This Rare Diabetic Koala HATES Having His Blood Sugar Checked, So Keepers Got Creative

Proper greatergood_ctg_belowtitle

Diabetes is rough—especially if you’re a koala who doesn’t like being disturbed while you’re trying to sleep. Such is the case for Quincy, a male koala at the San Diego Zoo with type 1 diabetes.

Koalas are marsupial tree-dwellers native to Australia that eat mostly eucalyptus leaves. These cute creatures move slowly through life and can sleep up to 18 hours a day. Though they seem carefree enough, they do not like to be disturbed, especially to be poked for an insulin injection or a blood sugar check (but then, who does?).

It’s rare that a koala has type 1 diabetes, but Quincy is unique. He needs regular insulin injections, and luckily, koalas absorb insulin similarly to humans. But unlike a human, Quincy can’t tell his caregivers when he’s going low or high, and (like humans) constant pricking stresses him out.

Scripps Health and Dexcom teamed up with the staff at the San Diego Zoo to create a diabetes management plan for Quincy, and Dexcom donated Dexcom’s G6 continuous glucose monitoring system. This means that even when Quincy’s sleeping (which is nearly all the time) his keepers will receive updates about his blood sugar levels every five minutes via a smartphone app.

The sensor for the G6 needs to be inserted under Quincy’s skin every 10 days, but that still equates to much less inconvenience than having his ear pricked several times a day for blood sugar checks.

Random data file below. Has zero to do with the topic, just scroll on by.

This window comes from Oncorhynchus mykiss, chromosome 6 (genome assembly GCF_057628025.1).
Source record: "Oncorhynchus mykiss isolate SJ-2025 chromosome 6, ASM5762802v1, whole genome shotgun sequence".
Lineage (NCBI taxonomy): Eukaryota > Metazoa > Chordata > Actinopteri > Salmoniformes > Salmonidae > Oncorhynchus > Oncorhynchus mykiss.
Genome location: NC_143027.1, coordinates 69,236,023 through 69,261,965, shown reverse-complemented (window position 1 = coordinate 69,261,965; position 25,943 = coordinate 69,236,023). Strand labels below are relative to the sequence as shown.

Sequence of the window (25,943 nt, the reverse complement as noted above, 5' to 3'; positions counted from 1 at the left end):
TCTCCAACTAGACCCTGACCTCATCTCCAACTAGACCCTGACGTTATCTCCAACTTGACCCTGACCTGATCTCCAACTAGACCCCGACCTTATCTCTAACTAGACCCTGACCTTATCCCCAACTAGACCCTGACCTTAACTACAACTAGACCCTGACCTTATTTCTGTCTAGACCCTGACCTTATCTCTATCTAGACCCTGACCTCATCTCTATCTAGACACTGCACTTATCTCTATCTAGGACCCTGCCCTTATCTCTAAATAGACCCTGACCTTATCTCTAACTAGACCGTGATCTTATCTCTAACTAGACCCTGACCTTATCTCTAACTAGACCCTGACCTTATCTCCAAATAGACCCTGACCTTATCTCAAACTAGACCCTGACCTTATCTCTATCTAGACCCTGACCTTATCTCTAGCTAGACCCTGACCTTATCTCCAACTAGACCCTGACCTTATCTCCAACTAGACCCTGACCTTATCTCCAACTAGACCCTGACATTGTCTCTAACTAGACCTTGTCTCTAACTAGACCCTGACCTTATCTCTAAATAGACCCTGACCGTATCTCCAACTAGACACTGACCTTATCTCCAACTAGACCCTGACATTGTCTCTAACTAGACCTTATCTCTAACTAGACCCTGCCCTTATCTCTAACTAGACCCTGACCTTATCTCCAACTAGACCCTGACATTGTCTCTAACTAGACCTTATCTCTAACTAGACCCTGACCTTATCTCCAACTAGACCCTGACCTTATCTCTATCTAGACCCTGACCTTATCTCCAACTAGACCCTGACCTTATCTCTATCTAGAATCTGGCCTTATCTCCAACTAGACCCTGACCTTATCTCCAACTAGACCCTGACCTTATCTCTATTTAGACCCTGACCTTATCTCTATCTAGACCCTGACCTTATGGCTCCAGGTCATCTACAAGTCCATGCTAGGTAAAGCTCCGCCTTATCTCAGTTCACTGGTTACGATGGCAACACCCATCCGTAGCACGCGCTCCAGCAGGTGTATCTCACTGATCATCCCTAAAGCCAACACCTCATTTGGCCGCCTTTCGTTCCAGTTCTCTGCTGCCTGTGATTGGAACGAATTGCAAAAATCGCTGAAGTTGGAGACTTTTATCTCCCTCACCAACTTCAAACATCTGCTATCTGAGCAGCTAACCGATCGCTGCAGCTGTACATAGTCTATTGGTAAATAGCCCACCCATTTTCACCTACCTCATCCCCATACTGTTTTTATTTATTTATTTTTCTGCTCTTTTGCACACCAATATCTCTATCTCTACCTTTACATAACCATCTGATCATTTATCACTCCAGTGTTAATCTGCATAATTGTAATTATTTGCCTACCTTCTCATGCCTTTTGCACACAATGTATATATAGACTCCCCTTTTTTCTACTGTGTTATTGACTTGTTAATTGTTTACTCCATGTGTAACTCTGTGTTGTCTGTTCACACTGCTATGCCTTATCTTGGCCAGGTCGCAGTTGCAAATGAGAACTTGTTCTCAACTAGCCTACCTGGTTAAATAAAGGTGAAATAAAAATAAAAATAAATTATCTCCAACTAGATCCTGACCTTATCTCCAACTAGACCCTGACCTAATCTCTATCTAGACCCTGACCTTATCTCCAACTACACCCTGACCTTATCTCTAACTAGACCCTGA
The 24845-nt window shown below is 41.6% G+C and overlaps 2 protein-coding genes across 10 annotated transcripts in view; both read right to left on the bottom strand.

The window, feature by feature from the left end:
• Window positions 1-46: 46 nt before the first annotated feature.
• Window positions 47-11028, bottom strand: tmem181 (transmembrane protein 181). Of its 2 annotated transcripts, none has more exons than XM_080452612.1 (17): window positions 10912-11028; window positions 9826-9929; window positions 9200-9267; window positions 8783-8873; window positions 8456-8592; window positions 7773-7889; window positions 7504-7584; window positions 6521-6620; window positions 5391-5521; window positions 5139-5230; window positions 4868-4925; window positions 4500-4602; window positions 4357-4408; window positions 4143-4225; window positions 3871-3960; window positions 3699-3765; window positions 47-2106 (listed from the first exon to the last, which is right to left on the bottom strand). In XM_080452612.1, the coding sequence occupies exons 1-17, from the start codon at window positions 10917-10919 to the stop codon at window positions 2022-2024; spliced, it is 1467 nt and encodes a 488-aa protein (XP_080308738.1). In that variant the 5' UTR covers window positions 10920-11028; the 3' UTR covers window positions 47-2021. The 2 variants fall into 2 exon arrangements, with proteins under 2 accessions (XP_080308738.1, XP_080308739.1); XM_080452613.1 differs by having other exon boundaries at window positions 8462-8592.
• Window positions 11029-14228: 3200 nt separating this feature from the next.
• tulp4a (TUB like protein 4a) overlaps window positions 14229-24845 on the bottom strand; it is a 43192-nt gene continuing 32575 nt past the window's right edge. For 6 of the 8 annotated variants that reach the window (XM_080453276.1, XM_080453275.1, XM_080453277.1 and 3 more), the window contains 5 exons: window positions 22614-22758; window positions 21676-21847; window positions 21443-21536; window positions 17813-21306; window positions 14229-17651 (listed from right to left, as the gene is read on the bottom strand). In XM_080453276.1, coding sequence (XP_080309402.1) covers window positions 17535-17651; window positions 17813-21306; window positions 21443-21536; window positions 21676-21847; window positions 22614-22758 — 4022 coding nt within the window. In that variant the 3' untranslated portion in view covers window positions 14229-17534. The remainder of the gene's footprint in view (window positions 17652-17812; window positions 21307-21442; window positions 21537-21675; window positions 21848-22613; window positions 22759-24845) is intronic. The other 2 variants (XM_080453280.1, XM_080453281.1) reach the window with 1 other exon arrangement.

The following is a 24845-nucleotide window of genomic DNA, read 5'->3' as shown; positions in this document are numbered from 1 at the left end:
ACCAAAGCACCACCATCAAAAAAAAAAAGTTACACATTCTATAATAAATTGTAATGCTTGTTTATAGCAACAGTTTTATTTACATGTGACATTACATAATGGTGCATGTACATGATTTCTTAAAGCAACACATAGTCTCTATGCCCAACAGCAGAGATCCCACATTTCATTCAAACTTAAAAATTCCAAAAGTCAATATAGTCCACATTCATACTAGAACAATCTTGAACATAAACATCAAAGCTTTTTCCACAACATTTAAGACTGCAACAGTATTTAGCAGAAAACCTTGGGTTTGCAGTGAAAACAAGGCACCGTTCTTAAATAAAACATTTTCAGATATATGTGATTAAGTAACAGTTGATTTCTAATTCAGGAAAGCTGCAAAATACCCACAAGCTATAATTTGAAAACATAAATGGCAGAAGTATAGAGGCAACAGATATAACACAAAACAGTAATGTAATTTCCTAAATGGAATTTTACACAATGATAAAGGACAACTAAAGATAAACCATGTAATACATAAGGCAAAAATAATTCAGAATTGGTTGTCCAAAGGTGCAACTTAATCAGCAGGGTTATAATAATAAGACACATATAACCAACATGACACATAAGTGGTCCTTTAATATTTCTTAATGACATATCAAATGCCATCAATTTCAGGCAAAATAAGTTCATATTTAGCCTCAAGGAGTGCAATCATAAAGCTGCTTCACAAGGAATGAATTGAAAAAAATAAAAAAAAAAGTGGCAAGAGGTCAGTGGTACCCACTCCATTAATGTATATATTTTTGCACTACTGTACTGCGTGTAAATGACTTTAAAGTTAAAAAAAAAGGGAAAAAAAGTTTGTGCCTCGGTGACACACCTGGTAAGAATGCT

The koala will still need to receive his insulin injections, but the Dexcom G6 will allow zookeepers to better track how Quincy is responding to injections, make adjustments, and keep his blood sugar as steady as possible, which means that Quincy will be as happy as possible.

Dr. Athena Philis-Tsimikas, endocrinologist at Scripps Health, hopes that using the Dexcom with Quincy will help doctors learn how the device can be used for people who are non-verbal or can’t express themselves well.

“Quincy’s story is interesting because you have a patient that can’t talk to you and tell you what’s going on and how he is feeling,” Dr. Philis-Tsimikas said. She also hopes that children with diabetes might be inspired by Quincy.

Koalas are popular animals with children, and make adorable stuffed animals. Perhaps San Diego Zoo will be offering souvenir koalas complete with continuous glucose monitor accessories in the near future. Either way, we hope that Quincy will bring a smile to the faces of children with diabetes and raise more awareness about the condition.

Stay strong, Quincy!

Why Scientists Think Platypus Venom Could Treat Diabetes: Click “Next” below!

Katie Taylor started writing in 5th grade and hasn't stopped since. Her favorite place to pen a phrase is in front of her fireplace with a cup of tea, but she's been known to write in parking lots on the backs of old receipts if necessary. She and her husband live cozily in the Pacific Northwest enjoying rainy days and Netflix.
Proper greatergood_ctg_belowcontent